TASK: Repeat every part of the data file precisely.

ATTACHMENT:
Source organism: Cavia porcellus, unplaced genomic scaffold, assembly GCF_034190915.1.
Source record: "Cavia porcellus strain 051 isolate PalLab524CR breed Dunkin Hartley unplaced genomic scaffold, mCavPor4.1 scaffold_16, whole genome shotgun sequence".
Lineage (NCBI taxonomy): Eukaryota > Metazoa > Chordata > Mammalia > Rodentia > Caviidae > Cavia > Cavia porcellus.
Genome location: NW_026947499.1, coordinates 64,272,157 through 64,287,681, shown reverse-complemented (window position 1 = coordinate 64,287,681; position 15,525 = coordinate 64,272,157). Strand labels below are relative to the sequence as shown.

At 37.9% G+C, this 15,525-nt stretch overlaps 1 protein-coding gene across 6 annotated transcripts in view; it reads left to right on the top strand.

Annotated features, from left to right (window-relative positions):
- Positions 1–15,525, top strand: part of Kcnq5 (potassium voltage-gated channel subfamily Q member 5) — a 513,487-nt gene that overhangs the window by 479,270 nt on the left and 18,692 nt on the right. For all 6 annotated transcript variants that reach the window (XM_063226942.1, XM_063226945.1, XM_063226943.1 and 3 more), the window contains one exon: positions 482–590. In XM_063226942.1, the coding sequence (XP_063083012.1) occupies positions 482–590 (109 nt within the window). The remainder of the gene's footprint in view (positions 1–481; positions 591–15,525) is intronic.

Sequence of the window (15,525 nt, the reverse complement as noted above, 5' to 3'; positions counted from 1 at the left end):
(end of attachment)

Source organism: Cavia porcellus, unplaced genomic scaffold, assembly GCF_034190915.1.
Source record: "Cavia porcellus strain 051 isolate PalLab524CR breed Dunkin Hartley unplaced genomic scaffold, mCavPor4.1 scaffold_16, whole genome shotgun sequence".
Lineage (NCBI taxonomy): Eukaryota > Metazoa > Chordata > Mammalia > Rodentia > Caviidae > Cavia > Cavia porcellus.
Genome location: NW_026947499.1, coordinates 64,272,157 through 64,287,681, shown reverse-complemented (window position 1 = coordinate 64,287,681; position 15,525 = coordinate 64,272,157). Strand labels below are relative to the sequence as shown.

At 37.9% G+C, this 15,525-nt stretch overlaps 1 protein-coding gene across 6 annotated transcripts in view; it reads left to right on the top strand.

Annotated features, from left to right (window-relative positions):
- Positions 1–15,525, top strand: part of Kcnq5 (potassium voltage-gated channel subfamily Q member 5) — a 513,487-nt gene that overhangs the window by 479,270 nt on the left and 18,692 nt on the right. For all 6 annotated transcript variants that reach the window (XM_063226942.1, XM_063226945.1, XM_063226943.1 and 3 more), the window contains one exon: positions 482–590. In XM_063226942.1, the coding sequence (XP_063083012.1) occupies positions 482–590 (109 nt within the window). The remainder of the gene's footprint in view (positions 1–481; positions 591–15,525) is intronic.

Sequence of the window (15,525 nt, the reverse complement as noted above, 5' to 3'; positions counted from 1 at the left end):